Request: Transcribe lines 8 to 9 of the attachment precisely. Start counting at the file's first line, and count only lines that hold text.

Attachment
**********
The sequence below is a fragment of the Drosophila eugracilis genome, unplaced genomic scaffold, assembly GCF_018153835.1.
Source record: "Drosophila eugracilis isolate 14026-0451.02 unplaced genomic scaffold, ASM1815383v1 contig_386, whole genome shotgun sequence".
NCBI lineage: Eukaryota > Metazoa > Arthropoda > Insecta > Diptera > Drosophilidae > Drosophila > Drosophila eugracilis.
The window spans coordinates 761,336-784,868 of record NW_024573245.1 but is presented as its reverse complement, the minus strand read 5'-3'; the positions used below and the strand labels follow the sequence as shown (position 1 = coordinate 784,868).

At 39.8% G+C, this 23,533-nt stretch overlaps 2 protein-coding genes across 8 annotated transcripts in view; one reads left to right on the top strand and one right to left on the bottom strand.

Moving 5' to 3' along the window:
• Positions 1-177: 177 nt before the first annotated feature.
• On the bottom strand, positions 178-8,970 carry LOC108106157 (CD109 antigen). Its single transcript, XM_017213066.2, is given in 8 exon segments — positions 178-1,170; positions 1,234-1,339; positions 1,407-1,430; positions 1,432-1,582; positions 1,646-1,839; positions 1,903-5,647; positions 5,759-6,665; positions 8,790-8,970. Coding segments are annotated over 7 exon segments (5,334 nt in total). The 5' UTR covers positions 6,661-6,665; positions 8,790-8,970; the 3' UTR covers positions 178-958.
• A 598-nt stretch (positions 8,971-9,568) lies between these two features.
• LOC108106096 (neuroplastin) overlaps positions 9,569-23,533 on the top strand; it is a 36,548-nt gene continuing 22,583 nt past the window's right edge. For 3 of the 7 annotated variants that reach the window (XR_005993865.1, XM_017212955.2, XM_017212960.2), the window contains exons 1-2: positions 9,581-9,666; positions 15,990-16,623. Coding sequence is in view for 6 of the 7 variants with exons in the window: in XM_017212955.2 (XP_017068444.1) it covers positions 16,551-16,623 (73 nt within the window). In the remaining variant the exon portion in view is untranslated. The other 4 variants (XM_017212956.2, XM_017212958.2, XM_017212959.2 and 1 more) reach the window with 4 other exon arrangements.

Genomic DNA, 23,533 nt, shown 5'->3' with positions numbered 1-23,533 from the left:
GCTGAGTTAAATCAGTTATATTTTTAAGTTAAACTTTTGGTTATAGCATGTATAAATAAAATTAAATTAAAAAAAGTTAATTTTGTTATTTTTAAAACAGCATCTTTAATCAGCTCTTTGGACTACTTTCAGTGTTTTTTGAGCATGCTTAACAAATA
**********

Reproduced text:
• On the bottom strand, positions 178-8,970 carry LOC108106157 (CD109 antigen). Its single transcript, XM_017213066.2, is given in 8 exon segments — positions 178-1,170; positions 1,234-1,339; positions 1,407-1,430; positions 1,432-1,582; positions 1,646-1,839; positions 1,903-5,647; positions 5,759-6,665; positions 8,790-8,970. Coding segments are annotated over 7 exon segments (5,334 nt in total). The 5' UTR covers positions 6,661-6,665; positions 8,790-8,970; the 3' UTR covers positions 178-958.
• A 598-nt stretch (positions 8,971-9,568) lies between these two features.